Overall, on the season, Fitzgerald had 82 receptions for 954 yards and ten touchdowns as the Cardinals improved to a 10–6 record from the previous season of 5–11. However, they still missed out on the playoffs,[158] for his 2013 season, he was named to his seventh consecutive and eighth overall Pro Bowl.[159] He finished ranked 38th by his peers on the NFL Top 100 Players of 2014 list.[160]

2014 season[edit]

Fitzgerald was a stable part of the Cardinals' offense in 2014. However, the lack of stability at the quarterback position put a hindrance on the team's overall performance as four different quarterbacks saw time for the Cardinals that year,[161] he started his 11th season in the NFL against the San Diego Chargers. In the game, he only had one reception for 22 yards,[162] he did not have his first touchdown of the season until the fifth game against the Washington Redskins, where he had six receptions for 98 yards.[163] On October 26 against the Philadelphia Eagles, he had seven receptions for a season-high 160 yards and a touchdown to earn his third career NFC Offensive Player of the Week nod.[164][165] Two weeks later, he had nine receptions for 112 yards against the St. Louis Rams.[166]

Overall, on the 2014 season, Fitzgerald had 63 receptions for 784 yards and two touchdowns as the Cardinals went 11–5 and returned to the playoffs.[167][168]

In the Wild Card Round against the Carolina Panthers, Fitzgerald had three receptions for 31 yards in the 27–16 defeat,[169] he was ranked 68th on the NFL Top 100 Players of 2015 list.[170]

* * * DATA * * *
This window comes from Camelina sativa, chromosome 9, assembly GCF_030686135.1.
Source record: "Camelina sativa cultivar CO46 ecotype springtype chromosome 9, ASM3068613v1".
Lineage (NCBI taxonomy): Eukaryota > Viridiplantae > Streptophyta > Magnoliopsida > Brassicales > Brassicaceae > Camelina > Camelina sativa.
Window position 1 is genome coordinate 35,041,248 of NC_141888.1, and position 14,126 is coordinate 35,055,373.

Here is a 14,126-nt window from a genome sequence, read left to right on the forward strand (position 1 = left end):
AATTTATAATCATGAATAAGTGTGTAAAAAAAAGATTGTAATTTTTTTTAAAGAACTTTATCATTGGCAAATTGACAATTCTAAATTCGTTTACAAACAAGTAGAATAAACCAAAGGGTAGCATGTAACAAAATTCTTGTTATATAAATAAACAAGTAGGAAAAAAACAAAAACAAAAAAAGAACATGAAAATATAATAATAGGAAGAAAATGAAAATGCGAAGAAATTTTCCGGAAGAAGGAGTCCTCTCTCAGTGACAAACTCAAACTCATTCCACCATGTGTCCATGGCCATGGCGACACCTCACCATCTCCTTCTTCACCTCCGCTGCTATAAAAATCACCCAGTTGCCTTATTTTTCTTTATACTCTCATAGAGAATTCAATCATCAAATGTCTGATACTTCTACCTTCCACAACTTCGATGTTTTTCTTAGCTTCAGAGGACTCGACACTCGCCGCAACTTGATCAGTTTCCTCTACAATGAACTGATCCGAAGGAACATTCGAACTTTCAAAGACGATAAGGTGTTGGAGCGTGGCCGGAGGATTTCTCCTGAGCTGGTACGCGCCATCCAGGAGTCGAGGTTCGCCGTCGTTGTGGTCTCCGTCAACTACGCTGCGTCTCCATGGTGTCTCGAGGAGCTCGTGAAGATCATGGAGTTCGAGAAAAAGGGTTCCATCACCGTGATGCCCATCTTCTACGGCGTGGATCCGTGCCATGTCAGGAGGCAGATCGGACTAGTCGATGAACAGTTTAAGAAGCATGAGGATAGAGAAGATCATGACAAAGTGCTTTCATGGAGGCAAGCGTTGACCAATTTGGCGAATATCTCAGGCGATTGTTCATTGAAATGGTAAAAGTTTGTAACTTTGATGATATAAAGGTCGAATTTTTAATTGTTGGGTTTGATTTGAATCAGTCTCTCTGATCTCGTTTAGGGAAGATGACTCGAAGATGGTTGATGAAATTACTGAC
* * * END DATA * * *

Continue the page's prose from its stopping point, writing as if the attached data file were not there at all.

2015 season[edit]

On February 18, 2015, Fitzgerald was signed to a new multi-year contract worth at least $11 million guaranteed over the next two seasons.[171]

In Week 2 against the Chicago Bears, Fitzgerald had 112 receiving yards and caught three touchdown passes, the first time he accomplished the feat during the regular season in his career,[172] for his performance, he was named NFC Offensive Player of the Week for the fourth time in his career.[173] In the next game, he had nine receptions for 134 yards and two touchdowns against the San Francisco 49ers,[174] on November 15, he had ten receptions for 130 yards against the Seattle Seahawks.[175] In Week 13, he became the youngest player to reach 1,000 career receptions; Dallas Cowboys tight end Jason Witten joined him the same day as the 11th and 12th players to reach this milestone.[176] He closed out the 2015 regular season with a receiving touchdown in the last two games,[177][178] the Cardinals finished with a 13–3 record and won the NFC West.[179]

For the 2015 season, Fitzgerald had 109 catches (T-5th in the NFL)[180] for 1,215 yards and nine touchdowns.[181][182] For his accomplishments during the 2015 season, Fitzgerald was selected to the Pro Bowl for the ninth time, he was ranked 27th on the NFL Top 100 Players of 2016.[183][184]

On January 16, 2016, Fitzgerald helped his quarterback Carson Palmer record his first playoff win with eight catches for a franchise-record 176 yards in the NFC Divisional Round against the Green Bay Packers. Fitzgerald was the Cardinals' entire offense in overtime, with a 75-yard reception to open overtime, and a five-yard touchdown reception from Palmer two plays later, which resulted in a 26–20 win,[185][186] he was held to four receptions for 30 yards in the NFC Championship against the Carolina Panthers. The Cardinals' season ended with a 49–15 loss.[187]